When sent on a solo errand, Truth may well be rejected as an impostor. “We have our own Truth,” someone might retort. But when accompanied by affection, by understanding, by caritas, perhaps the credentials are strengthened for the doubters.
Even more, bishops are urged to make friends. I would assume the council document is trying to communicate the full spectrum of what friendship means–not just being friendly, not just making nice. But an engagement in all of it: being able to tell your friend when she or he is full of spit, but also being able to share a deeper communication of respect and genuine affection.
Let me also suggest that conservative cheerleaders may be contributing of late to a watering down of the role of the Catholic bishop. Martino is praised for his candor and forthrightness. But I wonder what the particular episcopal virtue in that might be? Internet denizens–including me, certainly–are often straight-talkers, often annoyingly so. Martino said he was only doing what he thought was right. It seems to me we believers should all be struggling to do what’s right. Doing the right thing is not the hallmark of a bishop. It’s the duty of a baptized person. Doing the right thing: that’s everybody’s job. The bishop doesn’t just do that role better, louder, or with a bigger audience. The bishop has much, much more on his plate.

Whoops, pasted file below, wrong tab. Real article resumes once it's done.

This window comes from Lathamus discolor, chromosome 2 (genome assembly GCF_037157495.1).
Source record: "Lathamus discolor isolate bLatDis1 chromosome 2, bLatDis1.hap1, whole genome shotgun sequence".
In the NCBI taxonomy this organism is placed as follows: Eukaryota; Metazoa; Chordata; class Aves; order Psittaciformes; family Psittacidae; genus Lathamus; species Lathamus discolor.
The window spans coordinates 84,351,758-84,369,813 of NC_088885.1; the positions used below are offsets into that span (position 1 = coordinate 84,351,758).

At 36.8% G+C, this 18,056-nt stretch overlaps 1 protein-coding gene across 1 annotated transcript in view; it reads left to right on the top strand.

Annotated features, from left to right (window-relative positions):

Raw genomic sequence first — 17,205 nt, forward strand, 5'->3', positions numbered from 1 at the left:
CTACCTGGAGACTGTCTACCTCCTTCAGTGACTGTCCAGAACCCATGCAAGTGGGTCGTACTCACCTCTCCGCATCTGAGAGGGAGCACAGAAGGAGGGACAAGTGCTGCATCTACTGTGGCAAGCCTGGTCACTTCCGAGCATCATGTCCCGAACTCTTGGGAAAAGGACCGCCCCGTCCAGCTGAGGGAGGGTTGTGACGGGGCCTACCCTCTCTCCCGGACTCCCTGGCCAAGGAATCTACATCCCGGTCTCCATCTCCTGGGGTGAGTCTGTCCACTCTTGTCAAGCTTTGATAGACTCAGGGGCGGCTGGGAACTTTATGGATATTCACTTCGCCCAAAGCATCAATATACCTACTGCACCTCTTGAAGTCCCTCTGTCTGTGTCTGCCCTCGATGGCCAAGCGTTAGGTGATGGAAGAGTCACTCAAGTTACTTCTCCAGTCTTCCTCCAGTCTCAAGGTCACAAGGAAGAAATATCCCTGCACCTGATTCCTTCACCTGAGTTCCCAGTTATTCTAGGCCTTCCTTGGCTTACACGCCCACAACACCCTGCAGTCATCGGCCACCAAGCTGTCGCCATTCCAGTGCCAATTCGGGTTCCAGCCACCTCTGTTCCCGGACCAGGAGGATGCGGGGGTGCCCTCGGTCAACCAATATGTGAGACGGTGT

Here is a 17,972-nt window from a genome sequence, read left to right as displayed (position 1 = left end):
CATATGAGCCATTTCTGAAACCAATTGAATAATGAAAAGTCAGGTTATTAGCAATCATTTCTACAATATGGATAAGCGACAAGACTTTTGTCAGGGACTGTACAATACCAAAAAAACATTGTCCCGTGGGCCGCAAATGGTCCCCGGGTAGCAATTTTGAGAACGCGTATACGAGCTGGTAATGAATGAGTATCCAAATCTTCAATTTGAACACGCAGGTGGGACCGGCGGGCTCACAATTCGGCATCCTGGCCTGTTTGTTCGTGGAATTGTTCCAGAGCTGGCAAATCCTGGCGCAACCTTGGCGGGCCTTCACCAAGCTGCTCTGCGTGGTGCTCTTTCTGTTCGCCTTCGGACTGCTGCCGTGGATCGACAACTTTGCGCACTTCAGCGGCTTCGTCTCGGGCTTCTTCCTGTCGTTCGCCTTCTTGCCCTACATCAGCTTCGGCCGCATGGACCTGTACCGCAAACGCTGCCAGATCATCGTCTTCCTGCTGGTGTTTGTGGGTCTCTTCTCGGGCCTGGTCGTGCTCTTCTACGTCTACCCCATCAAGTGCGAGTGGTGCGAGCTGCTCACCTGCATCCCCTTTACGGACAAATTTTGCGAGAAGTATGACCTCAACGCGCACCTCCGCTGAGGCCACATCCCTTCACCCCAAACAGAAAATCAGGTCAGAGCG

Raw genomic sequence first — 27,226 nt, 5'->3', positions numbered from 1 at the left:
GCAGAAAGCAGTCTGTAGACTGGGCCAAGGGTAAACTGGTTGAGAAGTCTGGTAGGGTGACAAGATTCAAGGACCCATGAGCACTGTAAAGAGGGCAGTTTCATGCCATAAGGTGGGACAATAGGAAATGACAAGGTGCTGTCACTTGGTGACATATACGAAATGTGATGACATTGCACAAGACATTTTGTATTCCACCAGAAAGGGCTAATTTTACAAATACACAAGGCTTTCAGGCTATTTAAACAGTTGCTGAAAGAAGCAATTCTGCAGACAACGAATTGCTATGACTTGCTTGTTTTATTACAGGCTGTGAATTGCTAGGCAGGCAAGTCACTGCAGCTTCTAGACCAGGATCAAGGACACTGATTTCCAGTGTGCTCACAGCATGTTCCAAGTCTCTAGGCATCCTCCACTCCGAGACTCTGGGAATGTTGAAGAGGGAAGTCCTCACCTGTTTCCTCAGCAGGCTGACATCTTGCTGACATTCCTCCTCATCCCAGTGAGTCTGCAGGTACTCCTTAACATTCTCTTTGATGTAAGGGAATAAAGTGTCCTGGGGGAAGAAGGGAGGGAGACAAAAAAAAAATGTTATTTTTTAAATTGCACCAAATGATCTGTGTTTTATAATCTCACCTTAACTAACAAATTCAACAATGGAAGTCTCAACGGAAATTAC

Whether they realize it or not, the tone of the conservative conversation is one of reducing the bishop and his public role to that of the “ideal believer,” the paragon of orthopraxis, the dutiful son. In so doing, they have bypassed the particular qualities the bishop requires to serve in his ministry more effectively. They promote a certain ecclesiastical adolescence, encouraging our pastors to be less fathers, and more older, much-admired brothers.
The hype about bishops and public figures seems to underscore the cult of celebrity in the secular culture. Let Mother Teresa care for the dying. Let the pope shake his finger at a dictator. Let a bishop excommunicate a politician. It’s a cheerleading moment, but it is a twisted rendition of Christianity. It bypasses the required qualities of bishops. Instead of being shepherds, too many Catholics want their ordinaries to be a hero, a Super Believer, like us in all things except for having a bully pulpit and a PR machine.